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Kansas State Bird: Description, Pictures, & Fun Facts

Kansas State Bird - Western Meadowlark

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Kansas State Bird: All You Need To Know

Kansas is the 15th biggest and 35th most populated state in the United States. It is famous for its vast plains, rivers, and state parks. The American Buffalo is the official mammal of Kansas, but what about the Kansas State Bird?

The Western Meadowlark (Sturnella neglecta) was designated as Kansas’s State Bird in 1937. With its contemplative, reflective expression, the medium-sized, vividly coloured, streaked, spotted meadowlark bird seems to examine everything that Kansas has to offer from its perch in the state’s vast grasslands. This carnivore prefers bugs but will eat seeds and berries if necessary.

Kansas State Bird - Western Meadowlark

Why is Western Meadowlark Kansas State Bird?

The state bird of Kansas, the Sunflower State, is the wild meadowlark. This bird settled in the state’s sunflower fields and resounded with the children of the state. The vivid yellow of its tummy and breast nicely resembles the sunflower petals.

The Western Meadowlark was chosen as the State Bird after a poll of the state’s 121,000 schoolchildren by the Kansas Audubon Society. The meadowlark garnered 43,895 votes, while the Bobwhite and Cardinal were the closest challengers.

When did Western Meadowlark become Kansas State Bird?

The state of Kansas did not designate its official bird until 1937. After the contest was completed and the schoolchildren’s votes were tabulated, the state legislature designated the bird as the state bird in legislation, making it a law. The Western meadowlark is the state bird of Kansas, Montana, Oregon, Nebraska, North Dakota, and Wyoming.

What does Kansas State Bird look like?

With its yellow-breasted feathers, this member of the blackbird family illuminates the grassy plains of Kansas. It has certain distinctive elements, such as a V-shaped black band. The beak of the Western meadowlark is black and grey.

Its feathers are tan and brown with black and white patterns. The Western meadowlark is 6.5 to 10 inches long from head to tail. It has a 16-inch wingspan. These little birds range in size from three to four ounces.

Kansas State Bird - Western Meadowlark
How do Kansas State Bird behave?

Meadowlarks are still active throughout the day. They go under shelter and remain silent at night. They won’t be singing late at night. These birds build their nests amid scanty bushes and grasses on the ground.

They have developed their capacity to survive discreetly as the sun sets in the sky because they do not stay out of reach of predators. They are not found in woods or even dense bushes. The male western meadowlark establishes its mating territory before females of its species arrive. It might defend its area for up to a month before females come.

The male and female utilize song – mating calls – to meet, as do many other birds. Their tweeting has been characterized as flute-like or whistle-like. While building her nest and laying eggs, the female of this species coos a “tee-tee-tee” sound.

They find each other while the female collects nest materials, build the nest, and breed. Unlike other birds, male meadowlarks mate with two females every season. These hard-working fathers deliver food to both nests and spend time with both of their families, all while helping to raise the chicks.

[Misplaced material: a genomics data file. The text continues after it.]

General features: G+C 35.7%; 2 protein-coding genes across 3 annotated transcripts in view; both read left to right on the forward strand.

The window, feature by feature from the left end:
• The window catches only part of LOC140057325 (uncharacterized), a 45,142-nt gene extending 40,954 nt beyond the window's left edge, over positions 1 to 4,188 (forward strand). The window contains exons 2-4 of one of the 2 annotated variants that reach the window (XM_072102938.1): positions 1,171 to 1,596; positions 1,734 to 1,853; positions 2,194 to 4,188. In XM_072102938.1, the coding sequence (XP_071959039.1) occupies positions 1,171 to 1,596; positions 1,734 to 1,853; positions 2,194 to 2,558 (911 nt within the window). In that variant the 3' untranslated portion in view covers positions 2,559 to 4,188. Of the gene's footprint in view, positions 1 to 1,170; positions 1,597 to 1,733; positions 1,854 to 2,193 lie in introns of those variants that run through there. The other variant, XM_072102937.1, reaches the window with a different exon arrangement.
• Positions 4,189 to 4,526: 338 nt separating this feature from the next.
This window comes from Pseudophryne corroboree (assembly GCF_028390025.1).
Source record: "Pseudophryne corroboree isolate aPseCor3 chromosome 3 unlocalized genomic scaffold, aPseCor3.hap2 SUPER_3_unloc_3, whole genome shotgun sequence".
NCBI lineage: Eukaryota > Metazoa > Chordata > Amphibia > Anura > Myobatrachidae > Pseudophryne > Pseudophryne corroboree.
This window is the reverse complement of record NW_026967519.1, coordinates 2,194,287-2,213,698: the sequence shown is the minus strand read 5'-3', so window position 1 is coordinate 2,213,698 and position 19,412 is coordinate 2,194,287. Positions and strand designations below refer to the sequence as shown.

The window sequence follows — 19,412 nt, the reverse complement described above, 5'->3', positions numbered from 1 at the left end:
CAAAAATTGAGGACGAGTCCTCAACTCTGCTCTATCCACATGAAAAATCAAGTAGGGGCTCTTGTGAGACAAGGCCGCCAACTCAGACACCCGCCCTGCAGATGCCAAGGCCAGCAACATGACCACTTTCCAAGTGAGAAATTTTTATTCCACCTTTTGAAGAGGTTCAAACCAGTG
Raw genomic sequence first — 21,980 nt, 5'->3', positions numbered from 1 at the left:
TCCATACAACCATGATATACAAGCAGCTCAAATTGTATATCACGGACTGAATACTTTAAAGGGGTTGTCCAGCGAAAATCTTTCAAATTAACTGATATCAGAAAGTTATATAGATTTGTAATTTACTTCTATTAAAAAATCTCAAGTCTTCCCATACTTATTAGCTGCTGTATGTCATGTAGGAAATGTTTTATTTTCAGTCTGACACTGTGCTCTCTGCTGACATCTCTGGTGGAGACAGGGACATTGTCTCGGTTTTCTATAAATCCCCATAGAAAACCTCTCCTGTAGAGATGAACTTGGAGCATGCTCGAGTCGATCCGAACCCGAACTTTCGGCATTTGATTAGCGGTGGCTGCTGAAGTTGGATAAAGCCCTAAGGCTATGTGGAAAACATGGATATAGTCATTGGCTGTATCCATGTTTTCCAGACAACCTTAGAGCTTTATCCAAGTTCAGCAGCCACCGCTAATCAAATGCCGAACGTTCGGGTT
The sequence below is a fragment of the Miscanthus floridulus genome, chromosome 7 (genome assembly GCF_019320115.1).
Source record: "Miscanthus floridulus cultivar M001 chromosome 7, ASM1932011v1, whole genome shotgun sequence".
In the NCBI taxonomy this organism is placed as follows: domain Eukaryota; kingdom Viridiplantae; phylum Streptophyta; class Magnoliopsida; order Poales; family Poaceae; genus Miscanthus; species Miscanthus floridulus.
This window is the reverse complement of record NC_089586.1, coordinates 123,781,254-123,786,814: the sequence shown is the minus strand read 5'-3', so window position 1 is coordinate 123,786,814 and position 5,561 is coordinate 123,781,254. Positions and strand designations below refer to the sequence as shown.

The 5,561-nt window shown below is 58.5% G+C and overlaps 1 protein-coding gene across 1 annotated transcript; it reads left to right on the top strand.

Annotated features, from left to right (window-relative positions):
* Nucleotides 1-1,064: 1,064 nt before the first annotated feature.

When the youngsters hatch from the eggs, their adoring parents jealously defend them. However, if a person comes, they will abandon a nest containing eggs. The incubating eggs are left behind, therefore you should never touch a meadowlark’s nest, and you should never let your kid do so either.

Other intrusions on their privacy will be chased away by the male meadowlark, regardless of the predator’s size. To defend his young, the father bird performs this watch job at both nests. When you glance up in Kansas, you’re likely to see a territorial male Western Meadowlark defending his brood.

These birds are known to sit on electric or telephone lines, fences, or poles. They can see a broad area at once from these heights and notice predators that may otherwise jeopardize their nests.

Kansas State Bird - Western Meadowlark
Do Western Meadowlarks form communities?

Despite the fact that males have two families, Meadowlarks establish nuclear families. These birds are monogamous, however they do not mate with the same female for life. They maintain two distinct domiciles and equally provide for both families.

This implies that the male of this species is always on the lookout for prey. They leave food at each nest, and the mother bird feeds the young birds. Their eggs incubate for around 13 to 16 days. When young birds reach the age of two weeks, they depart the nest.

Because chicks can’t fly yet, their parents must continue to watch over them while they explore the grassland. They start flying at the age of five to six weeks. This allows them to go deeper and create their own hunting territory.

They may decide to move. This migratory bird spends the winter in the southern states of the United States and Mexico. During the summer months, these birds may travel as far north as Canada. During late April or early May, the birds return to their summer home in Canada.

The western meadowlark may migrate as far as the eastern meadowlark’s nesting areas. When necessary, the two subspecies will mate. Their progeny will be less virulent than if two eastern or two western meadowlarks had mated.

Kansas State Bird - Western Meadowlark
What do Western Meadowlarks eat?

Meadowlarks eat a variety of foods according to the season. Meadowlarks eat grain seed and berries. This gourmet bird of the blackbird family dines on grasshoppers in Kansas, but these birds also consume various insects in other states.

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